Flashdance: 40th Anniversary Edition (Ultra HD 4K Blu-ray)

A Pittsburgh woman with two jobs as a welder and an exotic dancer wants to get into ballet school.

March 29, 2023 6 Min Read

Review by: Matt Brighton and Matt Malouf

Plot: What’s it about?

Most people will at least have seen posters of Flashdance or at least know of it by name even if they haven’t seen the film. Still, the film was a hit in 1983 and has only grown in popularity since its debut. Taken from a time that was very cheesy and didn’t take itself too seriously, the film is quite enjoyable if viewed with the proper mindset. Sure it’s corny, but it’s also memorable and very entertaining. Oh, and I also have a celebrity crush on Jennifer Beals, so there’s that too. Just in case anyone cares. And if you don’t, it’s unlikely you’re even reading this. For those still with me, let’s take a look at the plot that you might not be aware of.

I’ve never been to Pittsburgh, but I have seen enough of it in films to have zero desire to ever visit. I bring this up, because this is where the film is set. We meet Alex Owens (Jennifer Beals) who is only 18, but already has big plans for her future. She has a tough job as a welder at a steel mill, but at night she is a dancer at a club. Alex isn’t content and has dreams of one day becoming a professional dancer one day. She doesn’t have much family, so she confides in her coworkers, Jeanie (Sunny Johnson) and her boyfriend Richie (Kyle T. Heffner). Jeanie hopes to be a figure skater, while Richie hopes to be a comedian. They both have day jobs, however, to make ends meet. A romantic angle begins between Alex and Nick Hurley (Michael Nouri), who is the owner of the steel mill. So this is what we have: Alex is a young girl with a dream who gets involved with the boss and has to balance the many things in her life. It’s more than a bit predictable, but it still somehow works.

It’s widely known that body doubles were used for Jennifer Beals in several scenes, but that doesn’t hurt the film too much. It’s her performance that still shines in the other scenes. There’s also the popular soundtrack that will likely get stuck in the heads of many viewers such as the song Maniac, for one. It is very much a product of the 80’s, but the core story of following your dream in life is one that we can all relate to on some level.

Video: How’s it look?

Paramount came out with a version of this in 2020 with a re-mastered 4K scan, but oddly there was no 4K disc – just a Blu-ray. A few years have passed and now, for whatever reason, we’ve got a true 4K disc. Better late then never, eh? That said, the 1.85:1 HEVC 4K image does show a few signs of improvement over the previously-released Blu-ray (also included in this set). Colors have a bit more pop, detail is a tinge better and the HDR offer some deeper colors. In essence, it’s everything from the Paramount Presents disc but it looks just a bit better. Why they couldn’t have done this the first time has me scratching my head, but hey if you’ve been waiting for Flashdance on 4K – the wait is over.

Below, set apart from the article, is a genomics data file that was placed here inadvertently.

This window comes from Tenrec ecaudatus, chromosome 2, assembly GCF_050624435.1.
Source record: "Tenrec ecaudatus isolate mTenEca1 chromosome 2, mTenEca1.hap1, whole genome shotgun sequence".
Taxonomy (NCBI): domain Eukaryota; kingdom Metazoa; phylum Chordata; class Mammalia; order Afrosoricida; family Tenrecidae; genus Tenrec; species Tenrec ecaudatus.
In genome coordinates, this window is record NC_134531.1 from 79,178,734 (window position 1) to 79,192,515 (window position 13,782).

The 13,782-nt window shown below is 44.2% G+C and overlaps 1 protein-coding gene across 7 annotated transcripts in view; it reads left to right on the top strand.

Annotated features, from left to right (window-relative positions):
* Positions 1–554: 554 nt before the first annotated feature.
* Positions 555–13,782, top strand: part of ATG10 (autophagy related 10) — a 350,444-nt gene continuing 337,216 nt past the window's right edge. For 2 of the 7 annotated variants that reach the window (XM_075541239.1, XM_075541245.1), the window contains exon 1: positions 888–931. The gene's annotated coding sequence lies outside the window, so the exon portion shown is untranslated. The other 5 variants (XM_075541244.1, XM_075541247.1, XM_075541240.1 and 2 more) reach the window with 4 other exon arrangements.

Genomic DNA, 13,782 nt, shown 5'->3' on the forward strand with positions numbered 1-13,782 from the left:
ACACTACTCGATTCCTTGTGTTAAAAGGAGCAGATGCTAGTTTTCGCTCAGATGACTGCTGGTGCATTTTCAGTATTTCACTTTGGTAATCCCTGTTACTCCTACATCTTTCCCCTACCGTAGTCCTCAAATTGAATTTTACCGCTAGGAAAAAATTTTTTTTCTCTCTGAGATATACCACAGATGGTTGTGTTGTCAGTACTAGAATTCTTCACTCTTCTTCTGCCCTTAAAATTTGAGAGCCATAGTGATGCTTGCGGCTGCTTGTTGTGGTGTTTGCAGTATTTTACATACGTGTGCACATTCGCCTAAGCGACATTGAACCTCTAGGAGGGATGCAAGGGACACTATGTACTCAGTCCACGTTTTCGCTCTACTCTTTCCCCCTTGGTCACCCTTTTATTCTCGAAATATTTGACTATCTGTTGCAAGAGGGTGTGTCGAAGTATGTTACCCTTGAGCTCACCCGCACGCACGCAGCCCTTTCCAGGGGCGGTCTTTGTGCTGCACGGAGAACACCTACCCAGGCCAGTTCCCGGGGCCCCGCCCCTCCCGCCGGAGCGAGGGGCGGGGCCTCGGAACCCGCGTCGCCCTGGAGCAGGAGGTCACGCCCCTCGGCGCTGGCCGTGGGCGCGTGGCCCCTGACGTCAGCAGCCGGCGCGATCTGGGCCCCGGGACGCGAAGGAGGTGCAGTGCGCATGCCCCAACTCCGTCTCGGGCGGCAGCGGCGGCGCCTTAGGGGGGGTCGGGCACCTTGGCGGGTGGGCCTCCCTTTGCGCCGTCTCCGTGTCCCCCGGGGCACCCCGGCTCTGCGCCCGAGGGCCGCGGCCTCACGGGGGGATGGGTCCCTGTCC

Audio: How’s it sound?

While some would love to jam to Irene Cara’s “What a feeling!” in full Dolby Atmos glory, that will have to wait. We get the same DTS HD track from the Blu-ray and while it shines as it should, I can imagine it being just a touch better. Vocals are fine and have the clarity we expect as well. There’s a natural sound to much of what we get here. Background banter and city noise add to the experience as well. Like the transfer, this track satisfies.

Supplements: What are the extras?

Nothing new to report here, the same extras from the Paramount Presents disc are here with nothing new added.

  • Filmmaker Focus: Director Adrian Lyne on Flashdance – At just under 6 minutes, this isn’t terribly in depth, but it still features enough strong notes to warrant a viewing..
  • The Look of Flashdance – This one is good as it takes a look at the filming locations, story and characters and all.
  • Releasing the Flashdance Phenomenon – We find another decent feature here that speaks of the film’s popularity and its legacy. It’s worth a look.
  • Theatrical Trailer

The Bottom Line

I don’t get the logic with studios sometimes. This disc came out just a few years ago and now to “celebrate its 40th anniversary” we’ve got a 4K version. That’s great, but why not wait and release it now? Was there a demand for it in 2020? Whatever the reason, this is now the definitive version of the movie with regard to audio, video and supplements. So if you’ve been holding out…you’re out of excuses. If you own the Paramount Presents version, I’d say keep it – there’s nothing mind-blowing enough to warrant an upgrade.

Disc Scores